Winter is coming. These gloves won't leave your smartphone in the cold
For as little as $16, a pair of GliderGloves Urban gloves will let you tap and swipe your smartphone in the cold.
Anyone who owns a smartphone knows what a pain in the ass it is to have to tug off your gloves in the dead of winter just to make a phone call or respond to a text message. In order for a capacitative touchscreen—the touchscreen technology used in the majority of touch-capable phones, tablets and computers today—to register that it’s being asked to do something, you have to poke it with something that conducts electricity like a finger or a stylus.
(A capacitative touchscreen panel is typically made from glass, which acts as an insulating agent, and a conductive material like indium tin oxide, or ITO. A current is run through the panel. When you touch the panel with another electrically conductive object like your finger, the electrical current being run through the panel is disrupted, which translates into on screen action.)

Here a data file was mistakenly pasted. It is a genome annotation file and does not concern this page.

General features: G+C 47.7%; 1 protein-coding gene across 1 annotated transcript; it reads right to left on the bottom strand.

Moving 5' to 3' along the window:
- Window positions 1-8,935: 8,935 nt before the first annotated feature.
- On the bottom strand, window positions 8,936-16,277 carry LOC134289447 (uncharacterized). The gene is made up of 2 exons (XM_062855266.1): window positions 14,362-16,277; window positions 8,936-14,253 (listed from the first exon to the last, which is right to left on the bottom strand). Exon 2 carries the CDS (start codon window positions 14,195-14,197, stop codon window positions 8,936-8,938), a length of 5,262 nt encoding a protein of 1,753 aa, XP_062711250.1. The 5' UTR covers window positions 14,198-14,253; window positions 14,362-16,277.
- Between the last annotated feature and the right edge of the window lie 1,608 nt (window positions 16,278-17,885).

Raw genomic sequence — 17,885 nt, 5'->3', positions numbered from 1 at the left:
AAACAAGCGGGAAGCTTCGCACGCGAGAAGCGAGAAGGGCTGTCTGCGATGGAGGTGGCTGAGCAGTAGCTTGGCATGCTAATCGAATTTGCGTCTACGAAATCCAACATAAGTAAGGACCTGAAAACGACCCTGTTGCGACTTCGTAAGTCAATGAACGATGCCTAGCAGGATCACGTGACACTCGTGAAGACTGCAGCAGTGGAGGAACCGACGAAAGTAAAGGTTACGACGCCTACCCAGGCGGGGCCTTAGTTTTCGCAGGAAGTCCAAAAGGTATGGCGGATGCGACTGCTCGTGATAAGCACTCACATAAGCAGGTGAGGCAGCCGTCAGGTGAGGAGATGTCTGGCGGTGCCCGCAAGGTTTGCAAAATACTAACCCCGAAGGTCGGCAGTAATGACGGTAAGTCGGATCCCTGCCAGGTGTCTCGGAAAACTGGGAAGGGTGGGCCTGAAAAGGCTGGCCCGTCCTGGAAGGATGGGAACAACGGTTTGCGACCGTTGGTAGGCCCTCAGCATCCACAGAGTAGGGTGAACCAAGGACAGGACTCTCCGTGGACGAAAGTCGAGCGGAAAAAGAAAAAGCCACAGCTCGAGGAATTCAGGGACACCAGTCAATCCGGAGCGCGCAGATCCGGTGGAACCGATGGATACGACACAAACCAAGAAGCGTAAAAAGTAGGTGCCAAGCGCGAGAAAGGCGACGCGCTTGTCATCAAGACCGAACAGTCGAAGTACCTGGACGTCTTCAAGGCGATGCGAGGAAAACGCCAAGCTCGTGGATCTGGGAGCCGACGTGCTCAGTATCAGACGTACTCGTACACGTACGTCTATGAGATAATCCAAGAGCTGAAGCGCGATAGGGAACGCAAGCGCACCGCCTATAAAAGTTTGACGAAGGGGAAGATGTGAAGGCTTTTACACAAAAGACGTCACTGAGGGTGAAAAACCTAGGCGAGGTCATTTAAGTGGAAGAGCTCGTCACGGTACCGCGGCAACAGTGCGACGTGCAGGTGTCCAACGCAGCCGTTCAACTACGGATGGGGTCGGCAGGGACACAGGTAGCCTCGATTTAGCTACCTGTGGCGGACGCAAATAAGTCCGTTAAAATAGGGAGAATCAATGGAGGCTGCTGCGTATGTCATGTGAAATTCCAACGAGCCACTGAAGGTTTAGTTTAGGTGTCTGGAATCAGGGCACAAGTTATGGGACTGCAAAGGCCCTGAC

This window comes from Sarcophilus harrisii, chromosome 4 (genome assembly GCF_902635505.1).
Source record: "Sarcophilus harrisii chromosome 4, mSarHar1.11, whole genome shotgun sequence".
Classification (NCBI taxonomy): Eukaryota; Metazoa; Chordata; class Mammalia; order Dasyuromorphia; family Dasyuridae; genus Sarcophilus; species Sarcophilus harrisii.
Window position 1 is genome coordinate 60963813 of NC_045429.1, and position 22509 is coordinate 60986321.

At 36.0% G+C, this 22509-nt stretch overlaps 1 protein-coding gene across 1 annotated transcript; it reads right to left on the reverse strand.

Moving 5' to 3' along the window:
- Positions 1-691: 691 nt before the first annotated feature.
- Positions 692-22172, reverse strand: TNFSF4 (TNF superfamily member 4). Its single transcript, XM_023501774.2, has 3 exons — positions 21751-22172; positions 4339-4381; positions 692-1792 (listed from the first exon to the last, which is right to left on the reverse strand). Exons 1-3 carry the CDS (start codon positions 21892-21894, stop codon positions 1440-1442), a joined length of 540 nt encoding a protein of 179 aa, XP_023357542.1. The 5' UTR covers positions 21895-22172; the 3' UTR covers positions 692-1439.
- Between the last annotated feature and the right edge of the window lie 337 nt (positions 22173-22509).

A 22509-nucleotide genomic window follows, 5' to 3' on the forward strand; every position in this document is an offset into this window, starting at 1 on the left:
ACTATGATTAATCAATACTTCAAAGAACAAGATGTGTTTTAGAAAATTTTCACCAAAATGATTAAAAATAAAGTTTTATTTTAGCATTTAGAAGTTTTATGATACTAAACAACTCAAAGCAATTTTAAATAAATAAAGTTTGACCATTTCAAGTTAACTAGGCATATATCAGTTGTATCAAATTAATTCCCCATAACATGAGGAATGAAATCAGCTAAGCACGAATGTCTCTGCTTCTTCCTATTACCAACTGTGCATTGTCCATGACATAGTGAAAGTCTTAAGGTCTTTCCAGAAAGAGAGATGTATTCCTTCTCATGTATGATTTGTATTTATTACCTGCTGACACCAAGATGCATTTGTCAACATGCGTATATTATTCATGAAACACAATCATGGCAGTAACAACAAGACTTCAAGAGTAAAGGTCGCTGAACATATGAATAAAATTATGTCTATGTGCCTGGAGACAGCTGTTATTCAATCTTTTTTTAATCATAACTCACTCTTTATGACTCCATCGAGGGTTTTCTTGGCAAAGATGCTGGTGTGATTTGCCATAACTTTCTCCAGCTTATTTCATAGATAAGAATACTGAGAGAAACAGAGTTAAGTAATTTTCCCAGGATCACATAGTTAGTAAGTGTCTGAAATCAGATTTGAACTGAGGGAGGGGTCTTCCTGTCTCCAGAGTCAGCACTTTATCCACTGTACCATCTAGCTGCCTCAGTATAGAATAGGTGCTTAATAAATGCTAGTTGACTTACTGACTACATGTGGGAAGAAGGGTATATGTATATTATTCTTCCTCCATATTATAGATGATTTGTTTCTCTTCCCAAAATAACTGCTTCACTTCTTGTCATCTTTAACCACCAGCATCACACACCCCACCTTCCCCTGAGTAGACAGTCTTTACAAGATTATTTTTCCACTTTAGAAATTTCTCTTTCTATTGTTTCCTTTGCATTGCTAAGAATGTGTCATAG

Unfortunately, most gloves and mittens are thick enough to insulate against the conductivity of your body. To get around this, a number of companies have started making gloves out of conductive materials or with conductive materials sewn into the fingertips.
Over the course of 14 hours of research, I tested 12 different pairs of gloves from a number of different manufacturers. Using an iPhone, iPad 2 and a Nexus 7 tablet as my test hardware, I spent time wearing each pair of gloves and attempted to do the following:
- Type my name, address and phone number multiple times (a task I do without gloves on a daily basis)
- Send messages to friends via Twitter, Facebook or SMS
- Navigate between each device’s various open programs
- Change the state of each device through its setting interface (i.e., putting them into airplane mode, turning on bluetooth, selecting a WiFi network)
- Play 10 minutes worth of three of types of games commonly downloaded to a smartphone or tablet: Grand Theft Auto III, Field Runners and Real Racing 2
In doing so, I discovered a fundamental truth about touch screen gloves. For one reason or another, they all kind of suck:
- Tight gloves are cold but precise: In order for me to make accurate jabs at the screen that my devices were able to translate into an actionable item, the fit of the fingers needed to be tight; too tight to give much warmth. As anyone who spends a lot of time in the cold will tell you, you want a small cushion of air between your skin and your clothing. It provides additional insulation, making for a cozier outdoor experience.